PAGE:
6 Books To Satisfy Wanderlust

6 Books To Satisfy Wanderlust

Sometimes the call for adventure can be satisfied from the comfort of home.
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The world is filled with beauty and excitement. Some of us crave the adventure of traveling to a new land, the taste of a foreign spice or the sound of a rolling accent. These six novels will help you quench your wanderlust from the comfort of home. As George R.R. Martin said, "I have lived a thousand lives and I’ve loved a thousand loves. I’ve walked on distant worlds and seen the end of time. Because I read.”


"Lonely Planet: An Innocent Abroad" by Don George (Editor)

“Travel is fatal to prejudice, bigotry, and narrow-mindedness,’ he wrote. ‘Broad, wholesome, charitable views of men and things cannot be acquired by vegetating in one little corner of the earth all one's lifetime.”

This is a wonderful collection of short stories that draw you into the good, the bad and the ugly of traveling. Over 20 authors and celebrities take you on a journey in their shoes as they find their way across Morocco, the United States, Czech Republic and more. This is full of short reads with strong impact that will help cure the woes of wanderlust.


"The Idle Traveller: The Art of Slow Travel" by Dan Kieran



“Perhaps the best of the idle form of tourism is a lonely walk. It enables a person can find the lowest cost and the actual freedom dedicate to the forgotten pastime: thinking. A large part of modern tourism is specifically designed to avoid thinking."

Dan Kieran takes a philosophical stance as he explains how the serenity of travel is not always found at the destination but the adventure to it. Early on you learn that his fear of flying brought on his love for slow travel. Although, he agrees flying is always the fastest option he argues busses, trains and cars will get you there all the same. Each page is a deeper understanding for why sometimes it better to day dream out of a window than it is to see the clouds.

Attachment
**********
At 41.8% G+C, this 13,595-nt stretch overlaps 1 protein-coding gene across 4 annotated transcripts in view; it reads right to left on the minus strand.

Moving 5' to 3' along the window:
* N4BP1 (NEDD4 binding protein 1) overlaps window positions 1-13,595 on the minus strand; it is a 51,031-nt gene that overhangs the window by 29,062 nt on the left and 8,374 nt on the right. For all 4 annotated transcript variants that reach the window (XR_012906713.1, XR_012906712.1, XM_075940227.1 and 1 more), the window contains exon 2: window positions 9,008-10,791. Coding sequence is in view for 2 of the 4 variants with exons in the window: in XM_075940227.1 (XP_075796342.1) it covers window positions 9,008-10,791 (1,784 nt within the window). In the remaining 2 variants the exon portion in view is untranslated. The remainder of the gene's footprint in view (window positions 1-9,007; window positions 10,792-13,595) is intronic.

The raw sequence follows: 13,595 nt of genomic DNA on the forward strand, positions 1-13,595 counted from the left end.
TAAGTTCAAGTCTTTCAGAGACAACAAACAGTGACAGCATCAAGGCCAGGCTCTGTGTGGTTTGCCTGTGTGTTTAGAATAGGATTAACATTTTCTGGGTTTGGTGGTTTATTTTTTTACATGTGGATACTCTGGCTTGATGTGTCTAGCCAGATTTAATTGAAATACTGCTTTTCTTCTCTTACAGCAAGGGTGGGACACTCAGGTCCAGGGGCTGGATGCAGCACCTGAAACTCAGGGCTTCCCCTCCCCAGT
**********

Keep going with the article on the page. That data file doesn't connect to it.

"A Walk in the Woods: Rediscovering America on the Appalachian Trail" by Bill Bryson

“Hunters will tell you that a moose is a wily and ferocious forest creature. Nonsense. A moose is a cow drawn by a three-year-old.”

Bill Bryson, who is tired of the toll old age is taking on him, decides now is his last chance hike the 2,200 mile trail. At the start of the trip Bryson realizes that Stephen Katz, his long time buddy, and his bag of Snickers are in no shape for this feat. Bryson’s humor makes the trip an enjoyable read as he describes the history of the trail and the curiously strange people he encounters along the way.


"Zen and the Art of Motorcycle Maintenance: An Inquiry Into Values" by Robert M. Pirsig

“In a car you're always in a compartment, and because you're used to it you don't realize that through that car window everything you see is just more TV. You're a passive observer and it is all moving by you boringly in a frame.”

Robert M. Pirsig dances between deep philosophy and story telling as he describes a road trip between an unnamed narrator and his 11-year-old son across the country. As each page is turned, the more often the narrator seems lose and find his mind, making a constantly engaging read. The philosophical subplot guides us throughout the novel using a character, Phaedrus, who is obsessed with the concept of quality (beauty). The narrator uses mechanics as a blueprint for the effect rational and analytical thinking can have on life’s beauty. This novel is a dense read that takes some time to understand but seamlessly blends philosophy and adventure.


"The Alchemist" by Paulo Coelho